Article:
In Shoubra, the judge in one voting room kept an aggressively keen eye on the proceedings. (He was so focused that he declined several attempts for an interview with HuffPost.)
When an observer in the room from the Freedom and Justice Party, the political wing of the Muslim Brotherhood, appeared to inch too close to a voting table, the judge raced over and delivered a stern warning.
"You will not touch anything, you will not talk to anyone, you will not write on anything," he said, wagging a finger in the observer's face. "You can only watch."
Later, when the observer tried to take a photograph from his cellphone, the judge swatted him away.
As the polling stations closed at 9 p.m., numerous reports described judges as carefully sealing up the boxes with copious amounts of wax, even hot glue, before applying the sealants to any windows in the room.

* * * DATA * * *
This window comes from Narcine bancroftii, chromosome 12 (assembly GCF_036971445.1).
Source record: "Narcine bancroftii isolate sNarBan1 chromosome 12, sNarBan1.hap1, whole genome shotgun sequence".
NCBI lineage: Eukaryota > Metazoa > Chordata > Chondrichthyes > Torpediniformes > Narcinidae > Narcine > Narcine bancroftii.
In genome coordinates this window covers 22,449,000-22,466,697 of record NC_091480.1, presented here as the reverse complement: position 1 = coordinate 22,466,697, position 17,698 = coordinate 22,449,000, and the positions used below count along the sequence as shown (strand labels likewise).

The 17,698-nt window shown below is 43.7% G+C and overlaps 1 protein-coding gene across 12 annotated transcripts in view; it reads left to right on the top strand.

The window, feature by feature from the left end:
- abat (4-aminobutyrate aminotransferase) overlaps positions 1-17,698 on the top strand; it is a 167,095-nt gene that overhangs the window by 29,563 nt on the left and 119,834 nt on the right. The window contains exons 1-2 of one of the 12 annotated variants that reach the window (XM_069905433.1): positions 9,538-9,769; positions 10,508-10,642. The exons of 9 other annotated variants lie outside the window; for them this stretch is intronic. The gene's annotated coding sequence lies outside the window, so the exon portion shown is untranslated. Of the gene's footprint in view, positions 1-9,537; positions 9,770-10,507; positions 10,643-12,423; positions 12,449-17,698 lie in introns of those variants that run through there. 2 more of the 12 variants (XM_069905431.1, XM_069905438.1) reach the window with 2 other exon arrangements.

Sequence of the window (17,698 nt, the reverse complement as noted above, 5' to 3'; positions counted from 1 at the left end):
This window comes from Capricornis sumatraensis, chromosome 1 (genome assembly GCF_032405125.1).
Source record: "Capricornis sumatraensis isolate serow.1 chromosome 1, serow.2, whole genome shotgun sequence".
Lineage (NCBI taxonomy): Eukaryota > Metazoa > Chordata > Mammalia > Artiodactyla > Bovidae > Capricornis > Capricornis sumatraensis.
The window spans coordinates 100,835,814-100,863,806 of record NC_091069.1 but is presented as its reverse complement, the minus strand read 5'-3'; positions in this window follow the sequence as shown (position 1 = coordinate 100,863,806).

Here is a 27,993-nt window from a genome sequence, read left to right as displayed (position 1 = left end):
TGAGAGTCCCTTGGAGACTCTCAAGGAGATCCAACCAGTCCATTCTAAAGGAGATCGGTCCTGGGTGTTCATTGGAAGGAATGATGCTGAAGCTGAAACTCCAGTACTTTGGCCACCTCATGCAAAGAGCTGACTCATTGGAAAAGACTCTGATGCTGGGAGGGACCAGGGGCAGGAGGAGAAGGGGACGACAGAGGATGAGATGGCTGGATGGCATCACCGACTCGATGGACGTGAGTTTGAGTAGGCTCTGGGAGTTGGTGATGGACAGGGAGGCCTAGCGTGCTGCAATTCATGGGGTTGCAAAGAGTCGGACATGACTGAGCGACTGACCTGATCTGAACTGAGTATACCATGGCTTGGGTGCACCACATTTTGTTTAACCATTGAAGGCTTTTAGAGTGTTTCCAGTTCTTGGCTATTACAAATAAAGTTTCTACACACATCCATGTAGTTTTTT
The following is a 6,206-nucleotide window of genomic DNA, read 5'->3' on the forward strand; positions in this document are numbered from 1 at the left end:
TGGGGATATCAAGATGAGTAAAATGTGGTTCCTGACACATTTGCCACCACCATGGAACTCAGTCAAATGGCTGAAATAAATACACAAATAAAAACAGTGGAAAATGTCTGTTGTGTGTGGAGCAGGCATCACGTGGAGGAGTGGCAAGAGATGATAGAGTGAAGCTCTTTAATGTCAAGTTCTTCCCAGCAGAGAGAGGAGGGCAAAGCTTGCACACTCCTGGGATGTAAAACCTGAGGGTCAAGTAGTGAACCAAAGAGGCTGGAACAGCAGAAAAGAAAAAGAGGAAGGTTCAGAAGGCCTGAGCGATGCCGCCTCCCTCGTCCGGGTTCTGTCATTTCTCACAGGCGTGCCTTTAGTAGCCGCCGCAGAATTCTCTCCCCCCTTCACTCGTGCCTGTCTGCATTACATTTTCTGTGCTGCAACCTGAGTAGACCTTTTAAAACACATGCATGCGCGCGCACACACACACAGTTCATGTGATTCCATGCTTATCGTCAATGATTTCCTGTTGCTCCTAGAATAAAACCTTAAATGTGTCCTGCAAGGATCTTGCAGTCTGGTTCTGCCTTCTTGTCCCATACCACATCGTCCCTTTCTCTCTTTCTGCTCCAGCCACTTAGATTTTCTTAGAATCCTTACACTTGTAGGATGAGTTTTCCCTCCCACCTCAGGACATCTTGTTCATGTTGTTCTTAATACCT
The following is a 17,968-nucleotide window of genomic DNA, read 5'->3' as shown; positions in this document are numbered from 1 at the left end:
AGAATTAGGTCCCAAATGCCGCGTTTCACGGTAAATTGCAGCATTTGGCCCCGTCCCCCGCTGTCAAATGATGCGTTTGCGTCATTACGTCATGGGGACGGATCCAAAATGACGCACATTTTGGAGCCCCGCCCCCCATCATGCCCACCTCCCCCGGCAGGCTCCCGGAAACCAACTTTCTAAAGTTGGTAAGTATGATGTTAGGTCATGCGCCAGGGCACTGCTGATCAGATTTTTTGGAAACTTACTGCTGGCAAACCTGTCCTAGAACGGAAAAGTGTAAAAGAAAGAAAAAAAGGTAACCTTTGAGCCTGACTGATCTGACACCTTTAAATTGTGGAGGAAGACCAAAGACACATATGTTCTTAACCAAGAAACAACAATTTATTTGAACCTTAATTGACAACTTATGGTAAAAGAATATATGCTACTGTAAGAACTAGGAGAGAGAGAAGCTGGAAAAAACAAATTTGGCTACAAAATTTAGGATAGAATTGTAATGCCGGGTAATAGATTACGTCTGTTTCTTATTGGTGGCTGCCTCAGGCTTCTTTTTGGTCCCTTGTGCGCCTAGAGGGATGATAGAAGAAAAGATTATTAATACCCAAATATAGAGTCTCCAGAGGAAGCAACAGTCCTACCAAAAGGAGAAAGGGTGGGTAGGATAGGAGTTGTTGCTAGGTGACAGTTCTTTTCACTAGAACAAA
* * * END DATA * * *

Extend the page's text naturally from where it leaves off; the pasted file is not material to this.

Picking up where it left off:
The Muslim Brotherhood was likely another key factor in the order of the day. The Brotherhood, and its more extremist Salafist counterparts, have long seemed poised to do especially well in the vote. With the most loyal followings and the largest and most established political operations, the Brotherhood and the Salafist parties, especially Al Nour, had resisted efforts by other parties in recent weeks to slow down the pace of the elections.
Instead, the organization doubled down, offering extensive transportation assistance to voters and journalists alike, and sending teams of strongmen to critical polling stations -- an astonishing 40,000 of them, the organization announced late on Monday -- to help keep the peace.